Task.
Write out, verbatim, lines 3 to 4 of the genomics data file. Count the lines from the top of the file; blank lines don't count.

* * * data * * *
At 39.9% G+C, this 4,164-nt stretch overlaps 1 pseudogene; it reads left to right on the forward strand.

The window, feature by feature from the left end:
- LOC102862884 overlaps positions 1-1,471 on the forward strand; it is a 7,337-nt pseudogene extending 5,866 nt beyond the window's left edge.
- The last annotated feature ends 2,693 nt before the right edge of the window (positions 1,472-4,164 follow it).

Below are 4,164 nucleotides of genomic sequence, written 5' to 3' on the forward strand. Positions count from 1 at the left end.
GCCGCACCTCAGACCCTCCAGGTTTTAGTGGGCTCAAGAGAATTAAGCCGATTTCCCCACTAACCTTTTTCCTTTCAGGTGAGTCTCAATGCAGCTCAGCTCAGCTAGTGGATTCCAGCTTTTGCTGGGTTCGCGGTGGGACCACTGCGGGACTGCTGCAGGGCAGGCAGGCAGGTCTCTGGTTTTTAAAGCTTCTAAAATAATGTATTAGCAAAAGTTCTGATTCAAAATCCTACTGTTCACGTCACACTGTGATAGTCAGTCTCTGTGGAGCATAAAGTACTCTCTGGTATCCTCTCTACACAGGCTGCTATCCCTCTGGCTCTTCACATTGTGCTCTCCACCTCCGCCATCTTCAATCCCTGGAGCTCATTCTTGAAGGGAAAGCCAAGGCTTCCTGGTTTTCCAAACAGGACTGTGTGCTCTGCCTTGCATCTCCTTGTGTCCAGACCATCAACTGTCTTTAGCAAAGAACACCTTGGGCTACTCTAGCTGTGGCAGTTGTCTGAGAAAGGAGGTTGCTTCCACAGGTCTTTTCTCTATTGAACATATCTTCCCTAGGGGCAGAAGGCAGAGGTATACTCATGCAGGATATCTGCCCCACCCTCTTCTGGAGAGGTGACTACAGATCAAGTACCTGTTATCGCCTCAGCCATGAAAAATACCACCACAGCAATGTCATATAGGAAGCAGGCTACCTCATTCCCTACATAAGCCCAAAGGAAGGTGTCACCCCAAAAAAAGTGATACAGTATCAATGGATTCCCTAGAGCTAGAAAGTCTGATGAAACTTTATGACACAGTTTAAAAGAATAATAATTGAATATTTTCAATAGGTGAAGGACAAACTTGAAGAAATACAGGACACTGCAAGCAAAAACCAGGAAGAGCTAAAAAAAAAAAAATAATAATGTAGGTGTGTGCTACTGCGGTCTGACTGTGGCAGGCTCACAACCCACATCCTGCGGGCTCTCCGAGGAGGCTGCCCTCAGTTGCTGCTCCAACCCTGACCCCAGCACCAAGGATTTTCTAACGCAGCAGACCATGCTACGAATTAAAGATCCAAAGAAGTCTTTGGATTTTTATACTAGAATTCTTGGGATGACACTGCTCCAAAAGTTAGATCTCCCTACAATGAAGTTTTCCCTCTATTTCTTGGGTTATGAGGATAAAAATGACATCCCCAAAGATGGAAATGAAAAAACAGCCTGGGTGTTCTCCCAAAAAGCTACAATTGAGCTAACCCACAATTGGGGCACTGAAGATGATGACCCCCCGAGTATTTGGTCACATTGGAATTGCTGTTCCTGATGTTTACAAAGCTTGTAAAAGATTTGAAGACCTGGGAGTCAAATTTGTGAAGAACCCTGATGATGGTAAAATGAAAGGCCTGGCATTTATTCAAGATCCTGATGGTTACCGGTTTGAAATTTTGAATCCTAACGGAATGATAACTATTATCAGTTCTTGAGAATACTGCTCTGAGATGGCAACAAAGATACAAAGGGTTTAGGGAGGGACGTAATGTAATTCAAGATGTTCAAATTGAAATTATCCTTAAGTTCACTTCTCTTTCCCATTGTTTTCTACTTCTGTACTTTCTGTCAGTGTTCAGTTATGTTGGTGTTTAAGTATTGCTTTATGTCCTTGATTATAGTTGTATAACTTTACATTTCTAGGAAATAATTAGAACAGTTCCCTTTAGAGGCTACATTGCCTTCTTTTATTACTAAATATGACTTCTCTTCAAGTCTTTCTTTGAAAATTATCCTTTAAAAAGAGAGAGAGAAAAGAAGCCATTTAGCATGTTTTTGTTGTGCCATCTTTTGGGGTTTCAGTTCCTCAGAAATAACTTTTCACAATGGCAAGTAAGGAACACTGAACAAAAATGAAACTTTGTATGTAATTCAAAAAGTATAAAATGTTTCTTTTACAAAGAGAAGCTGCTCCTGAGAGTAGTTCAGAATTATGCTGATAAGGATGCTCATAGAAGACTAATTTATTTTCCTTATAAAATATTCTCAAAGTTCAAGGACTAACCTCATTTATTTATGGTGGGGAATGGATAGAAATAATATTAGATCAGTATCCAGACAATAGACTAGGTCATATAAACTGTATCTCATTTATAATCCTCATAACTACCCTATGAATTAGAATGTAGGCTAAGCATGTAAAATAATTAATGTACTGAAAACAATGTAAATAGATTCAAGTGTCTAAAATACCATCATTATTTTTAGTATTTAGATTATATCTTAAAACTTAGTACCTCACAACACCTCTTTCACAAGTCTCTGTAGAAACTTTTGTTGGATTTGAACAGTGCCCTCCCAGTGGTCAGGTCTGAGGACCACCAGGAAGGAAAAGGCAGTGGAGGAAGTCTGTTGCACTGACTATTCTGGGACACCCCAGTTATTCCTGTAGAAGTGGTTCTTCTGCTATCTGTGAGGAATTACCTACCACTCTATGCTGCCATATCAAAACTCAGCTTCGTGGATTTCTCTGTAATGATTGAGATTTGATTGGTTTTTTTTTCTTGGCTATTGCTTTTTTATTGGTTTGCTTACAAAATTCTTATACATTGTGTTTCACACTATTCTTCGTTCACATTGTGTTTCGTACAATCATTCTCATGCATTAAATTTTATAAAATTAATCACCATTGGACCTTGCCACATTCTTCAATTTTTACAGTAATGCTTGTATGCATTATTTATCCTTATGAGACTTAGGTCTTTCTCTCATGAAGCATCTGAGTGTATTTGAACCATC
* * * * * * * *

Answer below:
- LOC102862884 overlaps positions 1-1,471 on the forward strand; it is a 7,337-nt pseudogene extending 5,866 nt beyond the window's left edge.
- The last annotated feature ends 2,693 nt before the right edge of the window (positions 1,472-4,164 follow it).